As usual, we got a ton of reader feedback; and, as usual, I can’t include all of the great emails we got. But please keep your rants, raves, darts, and laurels coming to firstname.lastname@example.org.
In your recent podcast with Amanda Carpenter you both agreed, as do I, with the sentiment that it’s the unvaccinated that are holding us back from returning to normal, or as close as possible to a sense of normalcy. I am fully vaccinated, and personally enjoyed the feeling of normality in finally being able to go to a movie theater for the first time in over a year and a half. I feel comfortable with going out and not having a mask where it’s not explicitly asked for. Although, I don’t know if that’s here to stay. Living in South Dakota, we got attention for our high deaths-per-capita, as well as for our governor who’s more than willing to still fight for the COVID culture wars; and I’m concerned that with the annual Sturgis Motorcycle Rally approaching, we will be making the news once again.
Recently, my family celebrated my parent’s anniversary, and after dinner my brother started talking about how he thought that COVID was being overblown, and that it was comparable to the flu. He too is fully vaccinated. I tried saying to him that what we saw happen to our grandfather, before he passed following a lengthy battle with COVID, was not “just the flu”; and that the flu doesn’t carry such prolonged implications for one’s health. He then started throwing out remarks about 99.997% survivability, and that people being able to go to bars, concerts, and such were more important than the public health concerns. I was infuriated at first, this was the same person who pleaded with our parents to take care of themselves so he wouldn’t see what happened to our grandfather happen to them as well, but is now saying that people’s concerns about COVID were “hysterically overrated”.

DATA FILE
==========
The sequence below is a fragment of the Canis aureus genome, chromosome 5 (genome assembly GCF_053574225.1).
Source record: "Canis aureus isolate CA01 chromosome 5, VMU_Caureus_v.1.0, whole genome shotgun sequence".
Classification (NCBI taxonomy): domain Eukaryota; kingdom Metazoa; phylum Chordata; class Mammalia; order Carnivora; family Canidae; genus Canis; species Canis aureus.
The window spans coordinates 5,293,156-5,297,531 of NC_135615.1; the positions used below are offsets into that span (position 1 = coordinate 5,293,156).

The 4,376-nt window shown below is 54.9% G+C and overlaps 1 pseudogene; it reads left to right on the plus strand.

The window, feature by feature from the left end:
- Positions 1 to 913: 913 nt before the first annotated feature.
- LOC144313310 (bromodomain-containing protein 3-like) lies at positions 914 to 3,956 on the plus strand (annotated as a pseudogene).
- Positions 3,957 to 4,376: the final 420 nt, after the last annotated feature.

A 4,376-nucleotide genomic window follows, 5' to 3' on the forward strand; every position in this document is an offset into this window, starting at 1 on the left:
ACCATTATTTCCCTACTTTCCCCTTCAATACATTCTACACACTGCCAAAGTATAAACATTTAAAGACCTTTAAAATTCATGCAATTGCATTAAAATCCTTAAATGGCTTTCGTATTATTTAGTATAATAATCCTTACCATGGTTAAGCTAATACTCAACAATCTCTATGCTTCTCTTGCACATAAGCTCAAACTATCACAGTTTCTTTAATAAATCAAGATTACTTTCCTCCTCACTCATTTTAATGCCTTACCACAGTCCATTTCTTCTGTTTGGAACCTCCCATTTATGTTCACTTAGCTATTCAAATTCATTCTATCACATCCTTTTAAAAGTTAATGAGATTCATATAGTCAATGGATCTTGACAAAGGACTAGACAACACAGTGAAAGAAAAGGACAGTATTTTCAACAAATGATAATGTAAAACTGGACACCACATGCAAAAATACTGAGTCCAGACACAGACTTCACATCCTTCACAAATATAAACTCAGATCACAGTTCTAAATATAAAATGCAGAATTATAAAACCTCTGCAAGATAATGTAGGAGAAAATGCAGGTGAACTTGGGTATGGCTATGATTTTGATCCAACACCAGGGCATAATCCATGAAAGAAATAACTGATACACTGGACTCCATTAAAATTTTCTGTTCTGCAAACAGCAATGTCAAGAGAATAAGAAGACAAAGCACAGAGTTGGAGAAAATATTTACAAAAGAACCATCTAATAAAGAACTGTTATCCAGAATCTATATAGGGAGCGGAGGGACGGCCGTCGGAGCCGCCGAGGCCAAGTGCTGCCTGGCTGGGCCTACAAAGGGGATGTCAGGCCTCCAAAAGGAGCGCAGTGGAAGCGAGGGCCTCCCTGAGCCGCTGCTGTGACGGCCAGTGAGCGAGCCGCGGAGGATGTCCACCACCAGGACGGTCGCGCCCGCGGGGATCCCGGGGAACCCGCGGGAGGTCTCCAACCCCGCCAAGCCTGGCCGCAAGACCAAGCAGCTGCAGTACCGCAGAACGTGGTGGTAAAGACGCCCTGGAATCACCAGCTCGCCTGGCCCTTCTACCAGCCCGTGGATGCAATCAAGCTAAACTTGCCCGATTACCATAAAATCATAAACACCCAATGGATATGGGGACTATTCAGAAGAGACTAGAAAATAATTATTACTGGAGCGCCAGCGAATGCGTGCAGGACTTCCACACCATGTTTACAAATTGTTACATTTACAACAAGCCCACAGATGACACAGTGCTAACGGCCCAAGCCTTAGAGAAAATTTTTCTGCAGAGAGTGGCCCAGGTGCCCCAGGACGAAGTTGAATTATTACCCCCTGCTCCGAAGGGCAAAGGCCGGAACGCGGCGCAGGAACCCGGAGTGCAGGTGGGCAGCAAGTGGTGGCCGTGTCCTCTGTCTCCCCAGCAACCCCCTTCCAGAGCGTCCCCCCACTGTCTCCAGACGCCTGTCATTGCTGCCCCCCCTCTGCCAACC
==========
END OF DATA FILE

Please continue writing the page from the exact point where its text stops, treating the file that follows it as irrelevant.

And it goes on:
I resigned myself from arguing further, because I realized that it didn’t matter what evidence I could point to, the doctors I’ve seen on TV or listened to in podcast’s such as Bill Kristol’s recent discussion with Dr. Ashish Jha, or even the personal experiences of family members who’ve had COVID; all I would be getting in return is some anecdotes about what Joe Rogan or a guest of his said. As best as I could try to concisely articulate what I’ve heard, I knew it would become an exercise in futility, and I wasn’t going to be the one who “ruined the evening”.